The Institute Times

The 1967 Referendum

Faith Bandler with daughter Lilon Bandler and Rev George Garnsey demonstrating in 1967 for the referendum.
Faith Bandler with daughter Lilon Bandler and Rev George Garnsey demonstrating in 1967 for the referendum

The Australian Constitution is the legal framework or a set of rules for how Australia is governed. Any changes to the Constitution can be changed by referendum according to section 128 of the Constitution. Any proposed changes must first be approved as a bill by the national Parliament and then the Governor-General of Australia issues a writ for a referendum to occur.

A referendum is a national ballot on a question to change the Constitution and On 27 May 1967, a referendum was held where the Australian people were asked to determine whether two references in the Australian Constitution, which discriminated against Aboriginal people, should be removed.

This referendum has gone down in history as having the highest YES vote ever recorded, in which more than 90% of Australians voted to give the Commonwealth power to make laws specific to Indigenous people, and to allow for Indigenous people to be counted in the census.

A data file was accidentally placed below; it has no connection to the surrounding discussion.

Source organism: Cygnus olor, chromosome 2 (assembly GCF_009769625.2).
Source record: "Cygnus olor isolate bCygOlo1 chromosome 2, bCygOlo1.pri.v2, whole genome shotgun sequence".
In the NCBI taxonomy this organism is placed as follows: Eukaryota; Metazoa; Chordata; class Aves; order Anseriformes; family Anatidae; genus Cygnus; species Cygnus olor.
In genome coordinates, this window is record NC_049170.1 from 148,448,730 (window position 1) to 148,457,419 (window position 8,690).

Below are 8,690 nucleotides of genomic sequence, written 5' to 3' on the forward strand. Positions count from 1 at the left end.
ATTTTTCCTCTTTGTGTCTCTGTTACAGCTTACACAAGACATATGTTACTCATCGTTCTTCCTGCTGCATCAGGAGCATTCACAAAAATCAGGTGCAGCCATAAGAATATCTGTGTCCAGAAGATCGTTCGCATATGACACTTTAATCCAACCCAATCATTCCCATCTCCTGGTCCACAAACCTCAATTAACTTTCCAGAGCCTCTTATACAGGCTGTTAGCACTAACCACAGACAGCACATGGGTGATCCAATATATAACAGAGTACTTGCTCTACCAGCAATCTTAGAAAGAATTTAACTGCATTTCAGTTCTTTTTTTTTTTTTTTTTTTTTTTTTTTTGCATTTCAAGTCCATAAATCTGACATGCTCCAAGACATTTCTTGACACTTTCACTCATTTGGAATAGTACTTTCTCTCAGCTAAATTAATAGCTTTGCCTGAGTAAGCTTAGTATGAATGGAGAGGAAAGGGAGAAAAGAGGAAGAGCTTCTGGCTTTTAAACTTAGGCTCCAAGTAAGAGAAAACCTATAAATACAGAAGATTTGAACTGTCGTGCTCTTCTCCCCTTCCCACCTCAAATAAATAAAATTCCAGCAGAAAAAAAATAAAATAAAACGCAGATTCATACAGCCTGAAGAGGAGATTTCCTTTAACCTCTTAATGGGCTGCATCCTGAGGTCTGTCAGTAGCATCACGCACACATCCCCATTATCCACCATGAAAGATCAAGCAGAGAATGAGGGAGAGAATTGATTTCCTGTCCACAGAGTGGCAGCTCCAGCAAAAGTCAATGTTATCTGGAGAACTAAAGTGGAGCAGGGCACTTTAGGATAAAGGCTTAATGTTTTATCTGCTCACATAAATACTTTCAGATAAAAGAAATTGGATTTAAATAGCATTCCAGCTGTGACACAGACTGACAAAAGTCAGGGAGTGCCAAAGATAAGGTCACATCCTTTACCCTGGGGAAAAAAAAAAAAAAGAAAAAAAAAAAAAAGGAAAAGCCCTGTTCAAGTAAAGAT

Who better to tell the story of the 1967 Referendum then some of the people who were integral to the success of the campaign, Faith Bandler, Jack and Jean Horner and John Moriarity.

In 1997, to commemorate the 30th anniversary of the Referendum, these four great Australians were interviewed. Their interviews featured in the following article published in the Council for Aboriginal Reconciliation edition of Walking Together, May 1997.

Dr Faith Bandler AM DLIT

The road to a yes vote in the 1967 Constitutional Referendum was a long and difficult one, spanning over 10 years. Dr Faith Bandler, one of the founding members of the Federal Council for the Advancement of Aborigines and Torres Strait Islanders (FCAATSI), remembers the time as one of hardship, with the bulk of the burden carried by a number of non-Indigenous people "of a very special metal".